TPLO Surgery

Tibial Plateau Leveling Osteotomy (TPLO)

The TPLO is one of the original osteotomy techniques.  It aims at achieving a reduction of the tibial plateau slope 

or the tibial plateau angle (TPA).  By changing the TPA, when a dog bears weight the forces acting on the joint are neutralized.  In a dog with CCL injury, neutralizing the forces eliminates forward thrust of the tibia in relation to the femur.  In essence, these osteotomy procedures alter the biomechanics of the joint and eliminate the need for the CCL. 

TPLO surgery involves making a cut in the bone, called an osteotomy, and rotating the cut piece of bone to reduce the TPA.  The cut bone is then stabilized with a bone plate and screws.  Once the bone has healed (~8 weeks), the plate and screws are no longer necessary.  They are typically left in place unless there is a problem associated with the plate such as infection or irritation.  A small percentage of patients that have the TPLO may, at some point in the fut

ure, need the plate removed. 

Dogs are usually comfortable fairly quickly after successful TPLO surgery and may begin putting weight on the affected limb within days.   

Complications can include (but are not limited to): 

General: 

General anesthetic risks

Life-threatening cardiorespiratory arrest 

Incisional breakdown and separation 

Incisional infection 

Incisional swelling (seroma)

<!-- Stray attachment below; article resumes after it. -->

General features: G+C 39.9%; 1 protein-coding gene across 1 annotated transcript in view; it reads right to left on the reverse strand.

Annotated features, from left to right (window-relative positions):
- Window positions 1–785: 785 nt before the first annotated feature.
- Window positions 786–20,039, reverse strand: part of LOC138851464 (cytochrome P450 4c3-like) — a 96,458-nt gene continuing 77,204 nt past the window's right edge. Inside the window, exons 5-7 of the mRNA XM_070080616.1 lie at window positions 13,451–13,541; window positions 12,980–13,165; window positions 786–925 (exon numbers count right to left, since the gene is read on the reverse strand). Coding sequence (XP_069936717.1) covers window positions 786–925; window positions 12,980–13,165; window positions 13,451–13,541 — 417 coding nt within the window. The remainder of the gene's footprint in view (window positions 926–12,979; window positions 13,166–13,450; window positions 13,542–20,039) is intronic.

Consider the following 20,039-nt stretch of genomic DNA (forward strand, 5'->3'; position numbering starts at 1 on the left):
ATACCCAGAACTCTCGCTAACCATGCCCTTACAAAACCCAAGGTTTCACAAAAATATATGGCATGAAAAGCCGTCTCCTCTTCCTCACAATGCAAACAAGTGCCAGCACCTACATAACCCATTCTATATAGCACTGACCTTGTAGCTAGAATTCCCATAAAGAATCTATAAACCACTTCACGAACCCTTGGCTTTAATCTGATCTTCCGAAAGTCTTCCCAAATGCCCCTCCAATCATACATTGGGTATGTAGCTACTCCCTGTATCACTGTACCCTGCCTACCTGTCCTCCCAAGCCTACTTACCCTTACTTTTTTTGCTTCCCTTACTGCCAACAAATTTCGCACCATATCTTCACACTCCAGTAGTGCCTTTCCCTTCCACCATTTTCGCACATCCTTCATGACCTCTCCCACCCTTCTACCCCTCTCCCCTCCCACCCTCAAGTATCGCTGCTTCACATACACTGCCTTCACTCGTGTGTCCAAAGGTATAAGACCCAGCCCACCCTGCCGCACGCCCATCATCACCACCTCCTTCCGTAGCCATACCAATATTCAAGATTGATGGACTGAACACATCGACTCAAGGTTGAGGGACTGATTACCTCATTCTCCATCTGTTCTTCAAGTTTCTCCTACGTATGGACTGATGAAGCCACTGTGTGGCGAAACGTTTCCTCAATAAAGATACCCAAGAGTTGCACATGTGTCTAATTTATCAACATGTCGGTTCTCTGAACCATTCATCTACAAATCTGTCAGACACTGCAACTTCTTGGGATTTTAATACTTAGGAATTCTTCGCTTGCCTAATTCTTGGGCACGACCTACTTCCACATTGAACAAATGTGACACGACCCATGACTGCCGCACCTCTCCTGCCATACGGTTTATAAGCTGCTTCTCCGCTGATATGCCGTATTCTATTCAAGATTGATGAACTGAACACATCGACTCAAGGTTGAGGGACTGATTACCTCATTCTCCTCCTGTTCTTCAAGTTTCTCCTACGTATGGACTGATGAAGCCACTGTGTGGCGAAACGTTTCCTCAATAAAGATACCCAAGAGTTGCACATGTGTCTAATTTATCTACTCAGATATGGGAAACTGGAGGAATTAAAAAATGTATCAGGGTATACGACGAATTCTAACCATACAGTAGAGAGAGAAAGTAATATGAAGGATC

Bleeding  

Specific TPLO complications and risks: 

Delayed bone healing or non-healing bone 

Malunion bone healing (mal-alignment) 

Implant failure (pin migration, screw pullout, plate breakage/failure) 

Implant or bone infection (osteomyelitis) 

Bone fracture 

Subsequent meniscal injury 

Patellar ligament desmitis (inflammation) 

Patellar luxation 

Pivot shift 

Risk contralateral cranial cruciate ligament rupture within 1-2 years 

With the TPLO procedure, there is a reported 90-95% good to excellent outcome especially in larger breed, active dogs. This means your pet can run, jump and play AFTER his/her full recovery (at least 8 weeks postoperatively).   For one reason or another, 5-10% of patients will not return to a level of function that we expect.  It is important to note that just because your pet suffers a complication such as an infection or a meniscal injury, they can still have a good to excellent outcome –  there just may be some hiccups along the way.

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